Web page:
Prior to creation, there was only the infinite Or Ein Sof filling all existence. When it arose in G d's Will to create worlds and emanate the emanated... He contracted (tzimtzem) Himself in the point at the center, in the very center of His light. He restricted that light, distancing it to the sides surrounding the central point, so that there remained a void, a hollow empty space, away from the central point... After this tzimtzum... He drew down from the Or Ein Sof a single straight line [of light] from His light surrounding [the void] from above to below [into the void], and it chained down descending into that void…. In the space of that void He emanated, created, formed and made all the worlds.5

The exact nature of the tzimtzum became the subject of disagreement among later kabbalists. Some viewed the tzimtzum as a metaphorical act of self-limitation in which the Or Ein Sof was merely concealed,6 rather than removed, while the essence of G-d remained completely unchanged. Others maintained that the Or Ein Sof was actually removed, not merely concealed.7 Another opinion maintained that the tzimtzum was the actual withdrawal of G-d's essence as well as the removal of the Or Ein Sof.8 A fourth view held that the tzimtzum consisted of a concealment (but not a withdrawal) of both G-d's essence and the Or Ein Sof.9
The effect of the tzimtzum (irrespective of which explanation is offered) is nevertheless clear: it established a radical distinction between Creator and created (from the viewpoint of the created, although not from the viewpoint of the Creator10 ), between cause and effect, so that creation comes about by way of a "quantum leap" rather than by way of a developmental, evolutionary order.11

. Cf. Etz Chaim, Heichal A"K, anaf 2.
2. See e.g., Eilima Rabbati, Eyn Kol Tamar part 2, chs. 3-5, 11-12; part 3, ch. 1.
3. Tanya, Iggeret HaKodesh, ch. 20.
4. See Maimonides, Letter to Rav Chisadi; Letter to Chachamei Marseilles, inter alia; Ramban's Torat Hashem Temima; his commentary to Gen. 1:1; Tosafot Yom Tov to Avot 5:1. Although Ramak clearly accepts the principle of creation ex nihilo (see Eilima Rabbati, Ein Kol HaAretz, Tamar 1 chs. 6, 7, 15, 19) he does not explain clearly how his theory of emanations conforms to this principle.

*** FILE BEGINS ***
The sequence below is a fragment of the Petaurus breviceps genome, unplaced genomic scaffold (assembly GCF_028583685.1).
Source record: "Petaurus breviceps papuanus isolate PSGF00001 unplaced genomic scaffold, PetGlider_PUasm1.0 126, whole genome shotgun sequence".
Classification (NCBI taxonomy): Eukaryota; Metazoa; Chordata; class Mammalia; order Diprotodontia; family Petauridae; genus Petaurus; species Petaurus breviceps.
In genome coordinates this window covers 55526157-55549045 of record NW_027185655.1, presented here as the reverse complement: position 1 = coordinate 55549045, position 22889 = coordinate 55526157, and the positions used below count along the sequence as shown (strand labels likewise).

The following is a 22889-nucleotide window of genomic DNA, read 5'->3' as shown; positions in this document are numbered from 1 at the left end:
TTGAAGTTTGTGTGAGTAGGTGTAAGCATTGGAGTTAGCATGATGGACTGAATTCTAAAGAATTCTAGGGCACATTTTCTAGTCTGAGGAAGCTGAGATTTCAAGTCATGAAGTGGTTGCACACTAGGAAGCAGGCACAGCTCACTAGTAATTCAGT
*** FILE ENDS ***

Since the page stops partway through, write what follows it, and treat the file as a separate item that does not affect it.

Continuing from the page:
5. Etz Chaim, Heichal A"K, anaf 2.
6. Rabbi Shneur Zalman of Liadi in Tanya, Shaar HaYichud v'HaEmunah ch. 7; Iggeret HaKodesh ch. 25; Rabbi Yosef Irgas in Shomer Emunim.
7. Rabbi Yonatan Eibeshutz in Shem Olam.
8. GRA in Likkutim at the end of his commentary on Safra d'Tzniuta; Emmanual Chai Riki in Yosher Levav.
9. Rabbi Chaim of Volozhin in Nefesh HaChaim.
10. See Rabbi Menachem Mendel, the "Tzemach Tzedek," Derech Mitzvotecha, Achdut HaShem ch. 3; Rabbi Shalom DovBer Schneersohn, Veyadata Moscow 5657
11. See Likkutei Torah, Devarim 46c; Mystical Concepts in Chassidism, Rabbi J. I. Schochet, Kehot, ch. 2.


2b Arizal Teachings - The Jewish Soul

Rabbi Moshe-Leib Miller, a guest teacher at Ascent when he lived in Israel, was born in South Africa and received his yeshiva education in Israel and America. He is a prolific author and translator, with some twenty books to his name on a wide variety of topics, including a new, authoritative, annotated translation of the Zohar. He currently lives in Chicago.